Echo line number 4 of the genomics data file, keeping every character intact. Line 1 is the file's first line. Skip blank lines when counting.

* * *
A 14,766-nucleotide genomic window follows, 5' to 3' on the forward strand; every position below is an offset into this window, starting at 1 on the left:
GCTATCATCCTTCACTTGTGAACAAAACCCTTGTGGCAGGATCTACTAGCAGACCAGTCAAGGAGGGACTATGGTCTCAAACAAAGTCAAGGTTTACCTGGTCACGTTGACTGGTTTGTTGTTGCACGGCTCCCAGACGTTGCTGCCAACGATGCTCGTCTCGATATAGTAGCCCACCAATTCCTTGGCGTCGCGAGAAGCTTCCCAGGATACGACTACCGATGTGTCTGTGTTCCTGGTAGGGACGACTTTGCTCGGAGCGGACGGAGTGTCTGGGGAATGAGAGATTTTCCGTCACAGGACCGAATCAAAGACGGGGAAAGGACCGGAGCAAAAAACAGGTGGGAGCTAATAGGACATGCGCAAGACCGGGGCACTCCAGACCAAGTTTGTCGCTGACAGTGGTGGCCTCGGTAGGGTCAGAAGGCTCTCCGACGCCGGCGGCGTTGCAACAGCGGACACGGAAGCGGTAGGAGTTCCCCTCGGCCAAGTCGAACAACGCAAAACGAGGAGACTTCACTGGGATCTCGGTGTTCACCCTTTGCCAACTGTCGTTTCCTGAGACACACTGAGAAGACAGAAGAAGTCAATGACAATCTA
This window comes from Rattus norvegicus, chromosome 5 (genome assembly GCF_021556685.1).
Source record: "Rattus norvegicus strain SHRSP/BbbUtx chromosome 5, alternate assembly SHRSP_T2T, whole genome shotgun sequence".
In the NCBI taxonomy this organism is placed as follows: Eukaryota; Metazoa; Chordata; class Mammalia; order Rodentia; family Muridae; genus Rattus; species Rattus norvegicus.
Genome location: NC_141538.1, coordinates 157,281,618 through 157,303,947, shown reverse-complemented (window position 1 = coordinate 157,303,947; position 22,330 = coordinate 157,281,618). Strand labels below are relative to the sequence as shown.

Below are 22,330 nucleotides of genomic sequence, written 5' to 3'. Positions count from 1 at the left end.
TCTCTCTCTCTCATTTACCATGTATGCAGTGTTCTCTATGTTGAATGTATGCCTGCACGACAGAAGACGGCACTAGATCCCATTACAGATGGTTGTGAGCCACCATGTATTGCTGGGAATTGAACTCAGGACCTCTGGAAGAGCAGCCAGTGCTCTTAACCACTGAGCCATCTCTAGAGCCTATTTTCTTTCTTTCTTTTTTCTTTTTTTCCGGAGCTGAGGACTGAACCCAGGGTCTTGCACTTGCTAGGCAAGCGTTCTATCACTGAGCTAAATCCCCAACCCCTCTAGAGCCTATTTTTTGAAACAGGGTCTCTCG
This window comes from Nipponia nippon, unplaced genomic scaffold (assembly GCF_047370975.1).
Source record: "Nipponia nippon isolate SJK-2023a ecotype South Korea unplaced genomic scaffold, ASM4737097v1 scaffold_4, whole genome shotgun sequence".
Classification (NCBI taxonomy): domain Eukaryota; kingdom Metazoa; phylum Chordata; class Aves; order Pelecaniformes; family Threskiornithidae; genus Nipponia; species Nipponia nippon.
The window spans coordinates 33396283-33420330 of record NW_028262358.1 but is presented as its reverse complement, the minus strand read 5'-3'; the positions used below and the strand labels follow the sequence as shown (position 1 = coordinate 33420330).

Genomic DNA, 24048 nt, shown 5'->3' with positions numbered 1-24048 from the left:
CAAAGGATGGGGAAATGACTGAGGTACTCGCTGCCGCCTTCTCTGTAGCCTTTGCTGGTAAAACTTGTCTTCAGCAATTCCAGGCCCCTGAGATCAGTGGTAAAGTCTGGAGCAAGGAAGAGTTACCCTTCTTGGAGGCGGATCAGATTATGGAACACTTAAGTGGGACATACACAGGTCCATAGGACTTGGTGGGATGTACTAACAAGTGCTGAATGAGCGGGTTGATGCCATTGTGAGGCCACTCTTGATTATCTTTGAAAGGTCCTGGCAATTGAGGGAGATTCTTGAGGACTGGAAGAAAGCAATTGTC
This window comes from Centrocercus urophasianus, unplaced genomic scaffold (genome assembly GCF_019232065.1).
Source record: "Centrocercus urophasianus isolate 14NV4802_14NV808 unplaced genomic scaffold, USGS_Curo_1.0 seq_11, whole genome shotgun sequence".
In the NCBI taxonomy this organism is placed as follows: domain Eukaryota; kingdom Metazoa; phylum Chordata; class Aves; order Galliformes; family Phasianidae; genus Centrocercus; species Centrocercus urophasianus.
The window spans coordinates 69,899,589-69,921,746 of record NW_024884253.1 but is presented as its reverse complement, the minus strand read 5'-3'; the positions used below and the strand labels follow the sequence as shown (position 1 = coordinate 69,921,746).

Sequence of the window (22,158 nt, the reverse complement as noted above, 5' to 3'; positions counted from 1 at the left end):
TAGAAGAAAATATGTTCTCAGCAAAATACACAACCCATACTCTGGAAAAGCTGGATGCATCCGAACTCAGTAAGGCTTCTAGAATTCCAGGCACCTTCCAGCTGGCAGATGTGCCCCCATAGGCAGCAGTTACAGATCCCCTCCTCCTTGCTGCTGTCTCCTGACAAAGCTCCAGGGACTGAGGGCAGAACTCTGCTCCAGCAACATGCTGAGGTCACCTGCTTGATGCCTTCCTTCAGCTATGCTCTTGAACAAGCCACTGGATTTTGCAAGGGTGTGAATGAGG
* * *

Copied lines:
Source record: "Rattus norvegicus strain SHRSP/BbbUtx chromosome 5, alternate assembly SHRSP_T2T, whole genome shotgun sequence".